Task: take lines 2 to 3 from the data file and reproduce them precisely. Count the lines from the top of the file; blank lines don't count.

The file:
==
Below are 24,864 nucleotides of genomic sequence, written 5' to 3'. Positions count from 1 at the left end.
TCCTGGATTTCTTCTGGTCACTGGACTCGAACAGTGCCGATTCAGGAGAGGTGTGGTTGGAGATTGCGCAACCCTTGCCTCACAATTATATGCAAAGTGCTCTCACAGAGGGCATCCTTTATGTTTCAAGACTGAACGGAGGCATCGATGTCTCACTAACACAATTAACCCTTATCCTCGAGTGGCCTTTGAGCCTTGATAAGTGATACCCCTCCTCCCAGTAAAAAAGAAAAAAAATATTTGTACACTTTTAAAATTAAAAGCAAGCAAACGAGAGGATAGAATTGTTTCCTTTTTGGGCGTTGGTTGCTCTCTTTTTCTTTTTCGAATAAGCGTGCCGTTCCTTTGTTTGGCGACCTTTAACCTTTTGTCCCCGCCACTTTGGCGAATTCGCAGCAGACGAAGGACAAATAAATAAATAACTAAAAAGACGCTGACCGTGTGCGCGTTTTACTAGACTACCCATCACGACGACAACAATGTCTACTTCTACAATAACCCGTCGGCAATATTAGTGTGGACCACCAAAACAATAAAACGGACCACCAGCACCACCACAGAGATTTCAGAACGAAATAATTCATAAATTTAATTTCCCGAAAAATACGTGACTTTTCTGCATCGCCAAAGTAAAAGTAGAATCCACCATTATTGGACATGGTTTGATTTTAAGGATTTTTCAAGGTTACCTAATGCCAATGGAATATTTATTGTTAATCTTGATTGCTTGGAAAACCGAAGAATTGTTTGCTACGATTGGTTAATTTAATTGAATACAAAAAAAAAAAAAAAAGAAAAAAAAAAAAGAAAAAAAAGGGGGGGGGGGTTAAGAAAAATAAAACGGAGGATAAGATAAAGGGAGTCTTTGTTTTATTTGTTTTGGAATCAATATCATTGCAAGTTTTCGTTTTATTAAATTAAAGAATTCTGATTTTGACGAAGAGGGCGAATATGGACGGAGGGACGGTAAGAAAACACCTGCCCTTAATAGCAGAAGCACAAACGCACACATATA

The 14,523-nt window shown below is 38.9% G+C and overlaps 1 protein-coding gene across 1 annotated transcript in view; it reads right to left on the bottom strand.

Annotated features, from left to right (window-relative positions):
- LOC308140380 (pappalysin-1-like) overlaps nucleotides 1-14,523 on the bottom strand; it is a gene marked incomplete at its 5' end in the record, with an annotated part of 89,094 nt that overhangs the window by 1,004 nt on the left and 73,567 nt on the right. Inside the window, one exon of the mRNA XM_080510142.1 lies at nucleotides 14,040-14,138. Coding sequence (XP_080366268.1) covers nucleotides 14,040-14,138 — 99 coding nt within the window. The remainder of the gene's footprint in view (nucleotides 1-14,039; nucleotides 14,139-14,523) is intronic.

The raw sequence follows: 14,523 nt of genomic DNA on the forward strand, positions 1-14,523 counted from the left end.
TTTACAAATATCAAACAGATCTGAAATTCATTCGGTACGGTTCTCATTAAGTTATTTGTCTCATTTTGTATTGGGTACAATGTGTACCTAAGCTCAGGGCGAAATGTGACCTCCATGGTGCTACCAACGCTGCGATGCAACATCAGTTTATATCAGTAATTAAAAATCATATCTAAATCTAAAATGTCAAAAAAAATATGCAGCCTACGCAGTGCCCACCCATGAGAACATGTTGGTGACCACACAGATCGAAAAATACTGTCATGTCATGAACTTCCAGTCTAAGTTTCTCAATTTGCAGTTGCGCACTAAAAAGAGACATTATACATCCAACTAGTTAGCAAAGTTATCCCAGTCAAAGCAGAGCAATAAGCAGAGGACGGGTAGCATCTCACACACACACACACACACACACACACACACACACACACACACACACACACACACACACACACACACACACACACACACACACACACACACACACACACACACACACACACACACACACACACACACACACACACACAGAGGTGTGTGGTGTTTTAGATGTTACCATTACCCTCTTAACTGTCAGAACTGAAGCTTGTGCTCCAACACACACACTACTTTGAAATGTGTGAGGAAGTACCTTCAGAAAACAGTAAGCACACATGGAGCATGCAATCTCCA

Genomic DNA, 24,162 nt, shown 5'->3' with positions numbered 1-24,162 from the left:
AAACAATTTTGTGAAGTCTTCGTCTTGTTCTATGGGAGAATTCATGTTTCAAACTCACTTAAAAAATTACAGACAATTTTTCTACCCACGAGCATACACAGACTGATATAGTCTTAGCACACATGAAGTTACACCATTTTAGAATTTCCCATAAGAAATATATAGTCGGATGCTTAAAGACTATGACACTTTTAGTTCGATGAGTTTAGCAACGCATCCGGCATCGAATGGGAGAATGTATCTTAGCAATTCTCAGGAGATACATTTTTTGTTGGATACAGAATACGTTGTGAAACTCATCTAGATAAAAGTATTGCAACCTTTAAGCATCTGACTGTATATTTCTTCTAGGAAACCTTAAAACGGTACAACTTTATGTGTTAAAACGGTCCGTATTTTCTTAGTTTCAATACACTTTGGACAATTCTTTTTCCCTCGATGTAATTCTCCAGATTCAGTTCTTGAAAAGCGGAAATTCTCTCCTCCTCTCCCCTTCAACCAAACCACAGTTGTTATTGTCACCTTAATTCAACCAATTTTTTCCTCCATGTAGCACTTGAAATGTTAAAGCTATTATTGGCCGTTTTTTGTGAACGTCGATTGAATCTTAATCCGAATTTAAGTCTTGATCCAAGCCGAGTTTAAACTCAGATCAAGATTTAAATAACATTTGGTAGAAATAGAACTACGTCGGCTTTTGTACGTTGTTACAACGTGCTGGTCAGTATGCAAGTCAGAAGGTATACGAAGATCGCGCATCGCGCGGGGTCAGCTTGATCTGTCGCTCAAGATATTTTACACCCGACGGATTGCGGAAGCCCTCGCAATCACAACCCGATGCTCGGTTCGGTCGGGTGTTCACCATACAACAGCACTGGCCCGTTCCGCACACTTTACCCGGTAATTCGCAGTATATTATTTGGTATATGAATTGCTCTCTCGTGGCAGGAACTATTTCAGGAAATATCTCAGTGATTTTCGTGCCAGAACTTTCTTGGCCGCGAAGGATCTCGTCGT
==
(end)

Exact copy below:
TCCTGGATTTCTTCTGGTCACTGGACTCGAACAGTGCCGATTCAGGAGAGGTGTGGTTGGAGATTGCGCAACCCTTGCCTCACAATTATATGCAAAGTGCTCTCACAGAGGGCATCCTTTATGTTTCAAGACTGAACGGAGGCATCGATGTCTCACTAACACAATTAACCCTTATCCTCGAGTGGCCTTTGAGCCTTGATAAGTGATACCCCTCCTCCCAGTAAAAAAGAAAAAAAATATTTGTACACTTTTAAAATTAAAAGCAAGCAAACGAGAGGATAGAATTGTTTCCTTTTTGGGCGTTGGTTGCTCTCTTTTTCTTTTTCGAATAAGCGTGCCGTTCCTTTGTTTGGCGACCTTTAACCTTTTGTCCCCGCCACTTTGGCGAATTCGCAGCAGACGAAGGACAAATAAATAAATAACTAAAAAGACGCTGACCGTGTGCGCGTTTTACTAGACTACCCATCACGACGACAACAATGTCTACTTCTACAATAACCCGTCGGCAATATTAGTGTGGACCACCAAAACAATAAAACGGACCACCAGCACCACCACAGAGATTTCAGAACGAAATAATTCATAAATTTAATTTCCCGAAAAATACGTGACTTTTCTGCATCGCCAAAGTAAAAGTAGAATCCACCATTATTGGACATGGTTTGATTTTAAGGATTTTTCAAGGTTACCTAATGCCAATGGAATATTTATTGTTAATCTTGATTGCTTGGAAAACCGAAGAATTGTTTGCTACGATTGGTTAATTTAATTGAATACAAAAAAAAAAAAAAAAGAAAAAAAAAAAAGAAAAAAAAGGGGGGGGGGGTTAAGAAAAATAAAACGGAGGATAAGATAAAGGGAGTCTTTGTTTTATTTGTTTTGGAATCAATATCATTGCAAGTTTTCGTTTTATTAAATTAAAGAATTCTGATTTTGACGAAGAGGGCGAATATGGACGGAGGGACGGTAAGAAAACACCTGCCCTTAATAGCAGAAGCACAAACGCACACATATA

The 14,523-nt window shown below is 38.9% G+C and overlaps 1 protein-coding gene across 1 annotated transcript in view; it reads right to left on the bottom strand.